Jack Nicholson is both a charmer and a cliche. Passionate about truth in his art and a mendacious hypocrite in real life. Wildly generous, yet appallingly parsimonious. A pothead and a fine art collector. A priapic satyr and a romantic fool.
In 1954, he took his swaggering wit to Hollywood. He worked as a gofer in the MGM animation department, until — in a story that may be true, or may be a bit of mythology — he was "discovered" in an elevator by MGM producer Joe Pasternak. Nicholson threw himself into acting classes, local theater, a stint in the National Guard, some Beat/intellectual auto-didacting, bit parts in television, Reichian therapy, screenwriting, an early marriage, a lot of drugs and a lot of buddying up with other soon-to-be-famous actors, writers, directors and producers.
During the late 1950s and early 1960s, he kept feverishly busy with roles in B-horror films (learning from his early mentor Roger Corman the economy of budget and script). He also did Nouvelle Vague westerns, and recycled, "Wild One"-influenced biker flicks.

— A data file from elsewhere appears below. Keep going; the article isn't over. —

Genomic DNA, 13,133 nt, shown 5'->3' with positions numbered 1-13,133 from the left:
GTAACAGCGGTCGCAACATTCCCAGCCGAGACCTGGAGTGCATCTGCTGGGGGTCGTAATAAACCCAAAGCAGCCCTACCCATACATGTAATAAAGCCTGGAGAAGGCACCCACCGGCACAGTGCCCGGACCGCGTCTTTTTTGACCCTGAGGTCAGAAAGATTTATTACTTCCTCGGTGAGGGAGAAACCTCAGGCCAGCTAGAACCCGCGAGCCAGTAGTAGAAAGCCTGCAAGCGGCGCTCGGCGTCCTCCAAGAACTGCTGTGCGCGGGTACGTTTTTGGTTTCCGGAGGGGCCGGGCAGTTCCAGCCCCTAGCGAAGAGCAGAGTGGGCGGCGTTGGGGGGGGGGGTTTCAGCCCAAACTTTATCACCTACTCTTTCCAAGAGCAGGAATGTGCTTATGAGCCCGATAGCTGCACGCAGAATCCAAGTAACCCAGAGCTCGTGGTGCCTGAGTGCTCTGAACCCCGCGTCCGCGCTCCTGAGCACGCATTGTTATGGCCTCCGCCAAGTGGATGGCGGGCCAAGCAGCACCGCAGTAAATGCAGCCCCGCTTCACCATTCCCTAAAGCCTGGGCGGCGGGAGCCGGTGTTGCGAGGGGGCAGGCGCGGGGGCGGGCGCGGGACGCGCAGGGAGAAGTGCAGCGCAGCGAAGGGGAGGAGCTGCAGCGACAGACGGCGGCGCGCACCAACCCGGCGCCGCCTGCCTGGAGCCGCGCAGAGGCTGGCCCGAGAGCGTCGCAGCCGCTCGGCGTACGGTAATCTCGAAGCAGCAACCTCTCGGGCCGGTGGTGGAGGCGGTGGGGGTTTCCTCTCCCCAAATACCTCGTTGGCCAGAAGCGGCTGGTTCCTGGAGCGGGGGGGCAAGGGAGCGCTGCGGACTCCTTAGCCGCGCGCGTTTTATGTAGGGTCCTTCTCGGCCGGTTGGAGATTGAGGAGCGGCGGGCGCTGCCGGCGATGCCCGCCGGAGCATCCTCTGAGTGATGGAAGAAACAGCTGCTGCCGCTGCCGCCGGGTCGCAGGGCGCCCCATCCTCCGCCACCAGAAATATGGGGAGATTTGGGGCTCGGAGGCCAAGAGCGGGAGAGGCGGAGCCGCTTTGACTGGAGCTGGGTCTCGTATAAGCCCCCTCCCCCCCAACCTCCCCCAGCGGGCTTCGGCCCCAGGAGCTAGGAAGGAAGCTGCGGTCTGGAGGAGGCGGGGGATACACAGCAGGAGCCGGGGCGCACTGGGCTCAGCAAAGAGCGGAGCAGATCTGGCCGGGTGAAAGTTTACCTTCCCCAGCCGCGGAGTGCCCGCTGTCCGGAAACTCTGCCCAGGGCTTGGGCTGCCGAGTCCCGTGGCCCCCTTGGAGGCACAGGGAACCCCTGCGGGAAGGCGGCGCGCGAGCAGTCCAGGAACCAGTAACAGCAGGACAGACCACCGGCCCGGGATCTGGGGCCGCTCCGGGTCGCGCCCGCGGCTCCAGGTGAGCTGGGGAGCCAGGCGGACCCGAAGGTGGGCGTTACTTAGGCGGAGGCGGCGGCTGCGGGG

"Easy Rider" was followed by "Five Easy Pieces," "Carnal Knowledge" and, of course, "Chinatown."
|1969||Best Supporting Actor||Easy Rider||Nomination|
|1970||Best Actor||Five Easy Pieces||Nomination|
|1973||Best Actor||The Last Detail||Nomination|
|1975||Best Actor||One Flew Over the Cuckoo's Nest||Win|
|1981||Best Supporting Actor||Reds||Nomination|
|1983||Best Supporting Actor||Terms of Endearment||Win|
|1985||Best Actor||Prizzi's Honor||Nomination|
|1992||Best Supporting Actor||A Few Good Men||Nomination|
|1997||Best Actor||As Good As It Gets||Win|
|2002||Best Actor||About Schmidt||Nomination|